James Madison Papers

To James Madison from William Riggin, 6 February 1806

February 6th. 1806

The Vessel by which I intended sending the foregoing having delayed her departure, I have since received your Circulars of the 1st. and 12th. July, and shall act in conformity.

The Press in this country, being subject to many restrictions, few publications of any merit appear, nor have I seen any on the subject of health, in the circle of my district.

By more direct conveyance you will have seen a copy of the treaty of Peace, between this Country and France. It is the common opinion that there are some secret articles in the same relative to Turkey, and that the Emperor of Austria may attempt to gain from that Country, assisted by France, some portion of territory, as an equivalent to what he has lost on this side of Europe.

French troops are now marching from this to take possession of Istria and Dalmatia, and the Countries on this side the Adriatic Gulph, ceded to the Kingdom of Italy.

This town is not yet evacuated by the French, nor is it probable that it will be before the 27th. Inst. being the last day allowed by the treaty for the evacuation A few days after the ratification of peace the army of Italy took the name of that of Naples, the division that was here marched from this and a division of General Marmonts troops, with that General himself, have since been quartered here.

On the arrival of these new troops, our commerce has again been subject to some Vixations. The Ship Fortune of Boston in discharging whilst she had a craft load of Sugar along side, had soldiers put on board, with verbal orders to stop discharging, and the lighter not permitted to leave the Vessel, or the Sugars to be taken on board again. I protested against these proceedings, both to the General and the provisory government, and after three days detention (during which time the Craft load of Sugar was exposed to the accidents of the sea, and inclemencies of the weather) I obtained the releas⟨e⟩ of the Vessel, and permission to discharge, but no satisfactory reason for the arrest was given. Our Vessels were not alone subject to this insult. The Danes and other neutrals were in the same situation, and I am inclined to think the permission for them to discharge was not got, without being paid for. The soldiers remained on board these Vessels some time after they had quitted the Fortune. The reason for this general arrest appears only for the purpose of giving an opportunity to the commander of the port to extort bribes for a renewal of the permission, granted by the Commissary first appointed here by marshale Massena, and who was charged with the army of that General.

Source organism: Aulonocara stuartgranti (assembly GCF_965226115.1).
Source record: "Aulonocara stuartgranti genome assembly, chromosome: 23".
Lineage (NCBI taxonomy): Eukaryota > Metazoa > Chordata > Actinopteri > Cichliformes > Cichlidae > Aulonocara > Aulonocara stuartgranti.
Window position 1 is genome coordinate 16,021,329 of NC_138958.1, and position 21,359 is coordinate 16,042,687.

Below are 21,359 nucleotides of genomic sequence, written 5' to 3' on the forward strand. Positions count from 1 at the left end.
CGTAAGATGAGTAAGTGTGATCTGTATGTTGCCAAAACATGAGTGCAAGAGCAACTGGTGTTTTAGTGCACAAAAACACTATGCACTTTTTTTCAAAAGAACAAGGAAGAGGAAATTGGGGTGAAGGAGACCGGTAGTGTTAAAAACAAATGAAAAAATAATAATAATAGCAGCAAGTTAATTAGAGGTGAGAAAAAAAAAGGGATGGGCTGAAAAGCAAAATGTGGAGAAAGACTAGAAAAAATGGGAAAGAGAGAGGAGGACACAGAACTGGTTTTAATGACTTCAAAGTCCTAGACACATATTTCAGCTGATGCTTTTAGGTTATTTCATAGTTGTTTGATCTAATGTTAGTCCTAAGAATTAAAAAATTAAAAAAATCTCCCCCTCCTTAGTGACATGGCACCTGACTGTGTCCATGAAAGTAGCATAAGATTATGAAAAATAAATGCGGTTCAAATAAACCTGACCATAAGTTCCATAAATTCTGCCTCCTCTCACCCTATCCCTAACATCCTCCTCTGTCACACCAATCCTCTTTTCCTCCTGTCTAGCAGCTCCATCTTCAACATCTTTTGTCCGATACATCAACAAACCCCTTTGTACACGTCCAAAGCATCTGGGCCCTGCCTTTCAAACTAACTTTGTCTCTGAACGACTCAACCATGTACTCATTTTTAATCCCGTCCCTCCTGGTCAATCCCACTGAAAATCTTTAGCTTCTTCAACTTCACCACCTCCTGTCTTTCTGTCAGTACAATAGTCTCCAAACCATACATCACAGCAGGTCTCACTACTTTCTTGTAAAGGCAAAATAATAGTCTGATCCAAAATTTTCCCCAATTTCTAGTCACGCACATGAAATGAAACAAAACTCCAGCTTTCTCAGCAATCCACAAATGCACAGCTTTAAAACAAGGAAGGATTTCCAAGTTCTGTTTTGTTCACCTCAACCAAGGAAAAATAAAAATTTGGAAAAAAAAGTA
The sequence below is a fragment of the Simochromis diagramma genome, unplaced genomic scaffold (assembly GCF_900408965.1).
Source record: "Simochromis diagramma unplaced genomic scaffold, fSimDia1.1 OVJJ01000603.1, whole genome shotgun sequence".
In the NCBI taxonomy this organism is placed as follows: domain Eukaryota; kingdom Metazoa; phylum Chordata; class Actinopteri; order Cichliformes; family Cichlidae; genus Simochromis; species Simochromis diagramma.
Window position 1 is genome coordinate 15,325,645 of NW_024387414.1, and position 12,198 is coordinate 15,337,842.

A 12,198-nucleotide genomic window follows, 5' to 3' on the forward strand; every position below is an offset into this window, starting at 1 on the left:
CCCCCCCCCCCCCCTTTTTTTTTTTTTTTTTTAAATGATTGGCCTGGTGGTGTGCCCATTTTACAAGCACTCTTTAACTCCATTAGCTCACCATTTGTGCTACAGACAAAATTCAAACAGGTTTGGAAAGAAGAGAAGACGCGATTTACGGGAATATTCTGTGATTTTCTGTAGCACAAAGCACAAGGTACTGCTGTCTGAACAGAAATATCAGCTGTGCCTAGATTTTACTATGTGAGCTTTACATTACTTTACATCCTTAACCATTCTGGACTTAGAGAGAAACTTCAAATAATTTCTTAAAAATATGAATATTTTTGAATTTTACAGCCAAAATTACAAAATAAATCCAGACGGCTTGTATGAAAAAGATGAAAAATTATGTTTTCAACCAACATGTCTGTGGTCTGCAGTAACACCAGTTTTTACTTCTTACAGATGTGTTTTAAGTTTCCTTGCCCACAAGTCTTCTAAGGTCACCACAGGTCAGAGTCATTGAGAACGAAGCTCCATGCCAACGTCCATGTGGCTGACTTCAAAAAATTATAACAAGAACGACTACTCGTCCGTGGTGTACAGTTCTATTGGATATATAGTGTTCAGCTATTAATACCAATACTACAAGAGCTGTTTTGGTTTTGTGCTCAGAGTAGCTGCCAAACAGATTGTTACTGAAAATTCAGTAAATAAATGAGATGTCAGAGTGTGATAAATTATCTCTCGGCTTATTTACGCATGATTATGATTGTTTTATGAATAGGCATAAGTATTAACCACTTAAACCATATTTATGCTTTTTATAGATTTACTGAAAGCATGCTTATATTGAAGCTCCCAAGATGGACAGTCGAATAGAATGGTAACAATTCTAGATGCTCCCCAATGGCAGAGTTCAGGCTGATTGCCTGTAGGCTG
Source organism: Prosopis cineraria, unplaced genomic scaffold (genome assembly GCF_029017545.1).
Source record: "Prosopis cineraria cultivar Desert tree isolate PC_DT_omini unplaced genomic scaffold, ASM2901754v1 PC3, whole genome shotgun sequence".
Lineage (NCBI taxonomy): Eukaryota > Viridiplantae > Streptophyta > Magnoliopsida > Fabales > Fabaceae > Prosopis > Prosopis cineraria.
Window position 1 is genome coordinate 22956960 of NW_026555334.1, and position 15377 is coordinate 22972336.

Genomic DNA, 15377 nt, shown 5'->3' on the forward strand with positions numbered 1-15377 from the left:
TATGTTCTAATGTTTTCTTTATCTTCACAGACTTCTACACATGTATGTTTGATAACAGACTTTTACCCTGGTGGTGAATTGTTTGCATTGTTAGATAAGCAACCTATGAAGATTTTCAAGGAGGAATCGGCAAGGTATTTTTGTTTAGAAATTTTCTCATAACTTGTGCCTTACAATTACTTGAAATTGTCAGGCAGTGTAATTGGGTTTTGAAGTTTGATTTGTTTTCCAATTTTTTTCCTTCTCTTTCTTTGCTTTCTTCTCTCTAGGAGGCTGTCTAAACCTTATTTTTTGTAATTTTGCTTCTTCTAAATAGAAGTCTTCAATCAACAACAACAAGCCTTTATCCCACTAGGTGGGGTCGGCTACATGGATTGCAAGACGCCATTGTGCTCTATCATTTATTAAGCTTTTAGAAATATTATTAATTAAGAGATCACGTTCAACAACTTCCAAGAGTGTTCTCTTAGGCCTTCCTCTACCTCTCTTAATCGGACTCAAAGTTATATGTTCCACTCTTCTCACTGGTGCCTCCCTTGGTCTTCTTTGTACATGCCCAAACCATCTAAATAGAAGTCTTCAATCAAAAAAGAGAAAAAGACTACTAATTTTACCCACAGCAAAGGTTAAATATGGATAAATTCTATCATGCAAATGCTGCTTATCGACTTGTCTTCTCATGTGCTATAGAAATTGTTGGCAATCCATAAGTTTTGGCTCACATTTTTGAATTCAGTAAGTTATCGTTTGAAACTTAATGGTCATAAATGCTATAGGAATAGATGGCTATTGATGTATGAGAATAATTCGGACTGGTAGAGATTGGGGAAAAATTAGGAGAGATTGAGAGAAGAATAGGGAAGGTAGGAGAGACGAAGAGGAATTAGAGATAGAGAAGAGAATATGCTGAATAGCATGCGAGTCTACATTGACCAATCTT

The General Marmont has been bargaining some time with the magistracy to quit the Town and territory ⟨with⟩ the whole of his army prior to the time stipulated by treaty The sum he demands is enormous and it is not likely they will agree on the terms, and consequently they will remain untill the last day. I have further to remark that the Generals and officers of all ranks, that have visited this place have manifested an extraordinary avarice, and have not scrupled to satisfy it by resorting to means unknown of amongst civilized nations. At the same time with neutrals they have been careful of being drawn into any official correspondence.

In consequence of the new cessions, the district of my consulate is considerably diminished. That of Fiume and this place are the only sea ports that remain within the limits. The former is an inconsiderable Port, never yet frequented by any of our Vessels.

I have not a copy of the Bond given for the faithful discharge of the duties of my office, but I have no doubt that my former securities will give a renewal of it, to which effect I shall write to them by this opportunity. They all reside in the City of Baltimore. I have the honour to be with perfect respect and consideration Sir Your most obedient Servant

Will. Riggin

DNA: RG 59--CD--Consular Despatches, Trieste.

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